Saturday, April 14, 2012

Recipe: Sesame Stir-Fried Japanese Knotweed

Ingredients: 

  • japanese knotweed shoots (Fallopia japonica--which used to be known as Polygonum cuspidatum)
  • ginger
  • tamari
  • garlic
  • sesame oil
  • a high-heat cooking oil (like canola)
  • sesame seeds
I recommend having the ingredients on hand and then adjusting to taste. 
  1. Lightly heat the oils in a small pan or wok. 
  2. Press garlic in and fry until golden brown. 
  3. Add cleaned knotweed stalks (no taller than 7 inches), tamari, brown sugar, and ginger to taste.   The hardest part of this recipe is to refrain from cooking too long.  Knotweed shoots quickly loose their crunch.  I cooked mine for about 3.5 minutes, and they turned out reasonably crisp. 
  4. Remove from heat immediately when finished.
  5. Serve hot with a sesame seed garnish. 
I (Thag) enjoyed this side dish quite a bit.  Ooga was not as fond.  Tell us what you think. 

2 comments:

  1. So I tried this recipe, I used hot sesame oil mixed with vegetable oil, and after frying for a bit added some soy sauce, and a lot of sesame seeds and a kind of rock salt I'm testing lately (funny story that, I ended up going to a salt mine for work and picked up several pounds of 250 million year old salt. Am having LOTS of fun with it.)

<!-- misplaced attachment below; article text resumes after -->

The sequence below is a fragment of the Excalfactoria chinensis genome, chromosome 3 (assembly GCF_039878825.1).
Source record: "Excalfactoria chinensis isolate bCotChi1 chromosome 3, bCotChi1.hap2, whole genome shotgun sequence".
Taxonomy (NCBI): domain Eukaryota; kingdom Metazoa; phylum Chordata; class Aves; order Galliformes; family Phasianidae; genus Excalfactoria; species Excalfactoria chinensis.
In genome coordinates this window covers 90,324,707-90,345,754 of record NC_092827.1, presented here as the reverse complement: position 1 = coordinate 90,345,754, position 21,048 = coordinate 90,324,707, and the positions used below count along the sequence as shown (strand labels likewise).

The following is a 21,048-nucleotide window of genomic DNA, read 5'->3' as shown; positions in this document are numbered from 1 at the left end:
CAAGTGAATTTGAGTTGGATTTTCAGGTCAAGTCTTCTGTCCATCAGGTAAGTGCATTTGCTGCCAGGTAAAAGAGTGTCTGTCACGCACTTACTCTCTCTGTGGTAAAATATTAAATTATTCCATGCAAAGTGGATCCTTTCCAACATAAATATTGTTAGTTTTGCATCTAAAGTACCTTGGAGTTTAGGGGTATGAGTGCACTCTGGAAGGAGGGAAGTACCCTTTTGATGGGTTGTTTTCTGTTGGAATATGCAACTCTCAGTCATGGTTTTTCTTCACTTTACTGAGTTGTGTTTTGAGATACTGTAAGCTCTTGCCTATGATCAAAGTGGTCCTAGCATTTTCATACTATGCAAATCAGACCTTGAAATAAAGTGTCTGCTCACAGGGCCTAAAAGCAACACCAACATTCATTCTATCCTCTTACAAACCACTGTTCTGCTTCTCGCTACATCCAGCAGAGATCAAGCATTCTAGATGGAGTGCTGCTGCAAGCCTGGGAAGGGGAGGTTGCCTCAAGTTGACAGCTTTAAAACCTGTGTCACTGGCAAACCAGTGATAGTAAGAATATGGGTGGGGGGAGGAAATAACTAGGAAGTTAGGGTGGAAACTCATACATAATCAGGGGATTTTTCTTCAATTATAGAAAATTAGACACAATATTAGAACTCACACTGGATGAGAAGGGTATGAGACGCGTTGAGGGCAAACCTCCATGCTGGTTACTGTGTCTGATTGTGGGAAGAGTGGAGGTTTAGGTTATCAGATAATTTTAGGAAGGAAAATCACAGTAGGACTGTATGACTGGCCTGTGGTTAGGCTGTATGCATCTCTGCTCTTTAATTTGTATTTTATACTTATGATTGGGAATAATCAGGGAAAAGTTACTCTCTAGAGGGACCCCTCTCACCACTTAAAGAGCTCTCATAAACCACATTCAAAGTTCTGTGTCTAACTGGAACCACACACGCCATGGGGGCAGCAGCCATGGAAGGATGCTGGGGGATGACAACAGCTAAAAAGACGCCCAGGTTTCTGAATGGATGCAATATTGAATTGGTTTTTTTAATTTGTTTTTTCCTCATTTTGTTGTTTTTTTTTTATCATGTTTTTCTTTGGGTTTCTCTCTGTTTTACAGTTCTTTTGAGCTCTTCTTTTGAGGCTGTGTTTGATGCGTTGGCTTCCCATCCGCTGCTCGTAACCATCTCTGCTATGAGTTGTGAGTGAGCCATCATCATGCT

I cooked for perhaps 8 minutes and the stalks did turn soft, but the sesame seeds toasted nicely and I actually enjoyed this texture.

    However, no taller than 7 inches is serious business, I didn't follow that advice and cooked some sections I'd cut in half, for about 7 inches each. The top was good, the bottom, I didn't eat.

    Overall, a dish I quite enjoyed myself, but really wouldn't serve to someone who's new to wild foods. And perhaps would have been better as a small side rather than what kind of turned into half my meal.

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    Replies
    1. Hi Jemand,
      Thanks for sharing the results of your experiment.
      Some folks will cook the taller shoots after peeling them, but I don't like knotweed enough to go through that work.

      I agree that this is a side dish. But I seldom find that any one shoot vegetable is satisfying as a full meal on its own. (Except asparagus . . . mmmmmm.)

      I love collecting knotweed because it is such an aggressive invasive crowding out our native streamside flora. Problem is I end up using it so sparingly because its flavor is unusual and strong. It's hard to feel like I am making any dent in this plants continuing spread when I only gather a few handfuls at once. (Truth is, it wouldn't really matter if I did gather buckets of the stuff. It is pernicious.)

      Thanks again Jemand. It's always good to read your comments.

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